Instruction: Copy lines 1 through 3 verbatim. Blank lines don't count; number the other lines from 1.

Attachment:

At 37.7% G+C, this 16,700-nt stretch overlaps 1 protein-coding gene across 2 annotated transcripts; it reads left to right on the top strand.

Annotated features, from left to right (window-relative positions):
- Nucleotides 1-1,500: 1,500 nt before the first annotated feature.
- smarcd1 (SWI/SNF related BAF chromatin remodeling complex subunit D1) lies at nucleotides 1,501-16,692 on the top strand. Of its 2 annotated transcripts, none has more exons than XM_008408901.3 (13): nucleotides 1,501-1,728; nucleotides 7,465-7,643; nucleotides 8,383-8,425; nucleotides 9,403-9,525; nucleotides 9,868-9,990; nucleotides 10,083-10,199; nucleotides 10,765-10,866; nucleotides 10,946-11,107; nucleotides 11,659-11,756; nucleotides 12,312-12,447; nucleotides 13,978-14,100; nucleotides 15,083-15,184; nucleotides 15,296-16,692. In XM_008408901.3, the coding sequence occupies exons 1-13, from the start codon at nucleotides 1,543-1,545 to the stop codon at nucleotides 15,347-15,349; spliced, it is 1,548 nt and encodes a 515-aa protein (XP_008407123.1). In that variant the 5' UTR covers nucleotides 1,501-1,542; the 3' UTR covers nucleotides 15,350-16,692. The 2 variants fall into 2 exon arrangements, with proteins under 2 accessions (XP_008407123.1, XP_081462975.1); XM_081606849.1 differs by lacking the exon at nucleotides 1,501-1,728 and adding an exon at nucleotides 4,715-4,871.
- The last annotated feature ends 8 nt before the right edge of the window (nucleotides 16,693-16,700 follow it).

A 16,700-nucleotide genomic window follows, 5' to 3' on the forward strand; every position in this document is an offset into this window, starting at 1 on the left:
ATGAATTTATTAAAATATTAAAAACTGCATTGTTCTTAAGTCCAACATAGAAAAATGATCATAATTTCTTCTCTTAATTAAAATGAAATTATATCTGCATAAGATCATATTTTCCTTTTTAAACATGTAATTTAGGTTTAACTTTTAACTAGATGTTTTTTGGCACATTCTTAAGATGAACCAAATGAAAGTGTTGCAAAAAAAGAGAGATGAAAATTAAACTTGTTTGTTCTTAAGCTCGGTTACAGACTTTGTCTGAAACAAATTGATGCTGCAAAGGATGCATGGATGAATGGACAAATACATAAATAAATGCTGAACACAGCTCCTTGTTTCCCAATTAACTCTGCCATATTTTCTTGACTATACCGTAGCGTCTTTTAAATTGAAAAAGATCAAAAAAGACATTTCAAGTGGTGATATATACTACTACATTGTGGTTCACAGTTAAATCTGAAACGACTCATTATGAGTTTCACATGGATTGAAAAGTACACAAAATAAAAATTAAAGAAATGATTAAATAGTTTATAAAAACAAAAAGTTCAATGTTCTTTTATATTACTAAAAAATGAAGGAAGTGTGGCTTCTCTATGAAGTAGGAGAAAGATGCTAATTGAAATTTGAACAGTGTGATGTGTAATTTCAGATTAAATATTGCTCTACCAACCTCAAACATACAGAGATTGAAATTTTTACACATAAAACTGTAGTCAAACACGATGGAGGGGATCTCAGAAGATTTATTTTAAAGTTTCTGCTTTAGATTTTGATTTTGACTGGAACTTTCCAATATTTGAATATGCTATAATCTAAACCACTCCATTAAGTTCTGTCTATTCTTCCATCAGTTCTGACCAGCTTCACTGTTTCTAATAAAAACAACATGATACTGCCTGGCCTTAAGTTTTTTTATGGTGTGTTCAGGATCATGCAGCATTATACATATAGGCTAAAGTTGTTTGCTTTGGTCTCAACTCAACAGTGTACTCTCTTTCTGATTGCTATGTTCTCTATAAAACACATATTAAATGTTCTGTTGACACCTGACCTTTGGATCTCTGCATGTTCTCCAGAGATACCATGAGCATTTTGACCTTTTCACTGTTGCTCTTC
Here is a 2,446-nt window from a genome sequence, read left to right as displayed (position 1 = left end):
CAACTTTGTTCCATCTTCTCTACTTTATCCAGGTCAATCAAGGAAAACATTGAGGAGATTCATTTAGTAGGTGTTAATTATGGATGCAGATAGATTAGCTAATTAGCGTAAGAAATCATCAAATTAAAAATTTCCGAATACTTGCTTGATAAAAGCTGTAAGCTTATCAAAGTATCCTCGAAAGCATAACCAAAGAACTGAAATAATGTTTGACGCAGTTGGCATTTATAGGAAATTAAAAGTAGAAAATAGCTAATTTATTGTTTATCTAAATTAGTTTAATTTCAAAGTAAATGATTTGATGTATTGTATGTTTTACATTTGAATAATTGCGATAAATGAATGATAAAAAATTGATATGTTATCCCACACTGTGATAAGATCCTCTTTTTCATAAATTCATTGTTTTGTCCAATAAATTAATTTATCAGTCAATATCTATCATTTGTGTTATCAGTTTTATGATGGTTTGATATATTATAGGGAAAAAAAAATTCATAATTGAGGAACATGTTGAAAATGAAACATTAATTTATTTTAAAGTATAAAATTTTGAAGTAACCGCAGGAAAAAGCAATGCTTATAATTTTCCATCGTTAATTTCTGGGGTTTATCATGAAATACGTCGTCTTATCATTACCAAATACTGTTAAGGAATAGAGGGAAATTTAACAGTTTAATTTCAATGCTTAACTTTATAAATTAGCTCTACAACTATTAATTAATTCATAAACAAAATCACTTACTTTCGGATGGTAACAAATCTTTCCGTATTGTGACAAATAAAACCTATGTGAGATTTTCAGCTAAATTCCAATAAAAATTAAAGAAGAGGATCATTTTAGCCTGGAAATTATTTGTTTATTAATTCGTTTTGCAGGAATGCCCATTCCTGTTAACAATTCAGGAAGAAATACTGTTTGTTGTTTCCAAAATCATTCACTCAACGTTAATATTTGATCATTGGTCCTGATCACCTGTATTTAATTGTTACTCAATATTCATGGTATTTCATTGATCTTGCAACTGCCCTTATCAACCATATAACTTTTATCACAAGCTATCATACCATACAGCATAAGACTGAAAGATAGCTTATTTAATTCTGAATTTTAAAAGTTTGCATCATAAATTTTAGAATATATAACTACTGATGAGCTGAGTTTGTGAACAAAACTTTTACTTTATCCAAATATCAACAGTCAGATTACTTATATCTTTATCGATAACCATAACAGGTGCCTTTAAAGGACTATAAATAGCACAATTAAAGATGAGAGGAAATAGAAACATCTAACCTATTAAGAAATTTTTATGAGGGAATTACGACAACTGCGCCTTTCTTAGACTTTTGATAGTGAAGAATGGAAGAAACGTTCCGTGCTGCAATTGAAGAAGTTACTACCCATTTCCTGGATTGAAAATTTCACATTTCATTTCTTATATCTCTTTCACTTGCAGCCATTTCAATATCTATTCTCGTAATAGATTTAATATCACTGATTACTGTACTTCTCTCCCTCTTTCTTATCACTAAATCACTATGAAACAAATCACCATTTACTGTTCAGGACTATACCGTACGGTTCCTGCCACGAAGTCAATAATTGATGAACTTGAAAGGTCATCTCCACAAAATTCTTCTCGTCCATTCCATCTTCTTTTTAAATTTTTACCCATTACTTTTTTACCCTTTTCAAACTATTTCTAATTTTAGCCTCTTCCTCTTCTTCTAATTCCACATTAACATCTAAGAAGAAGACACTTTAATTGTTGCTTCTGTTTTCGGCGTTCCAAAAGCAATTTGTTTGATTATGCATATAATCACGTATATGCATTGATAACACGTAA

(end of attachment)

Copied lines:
At 37.7% G+C, this 16,700-nt stretch overlaps 1 protein-coding gene across 2 annotated transcripts; it reads left to right on the top strand.

Annotated features, from left to right (window-relative positions):
- Nucleotides 1-1,500: 1,500 nt before the first annotated feature.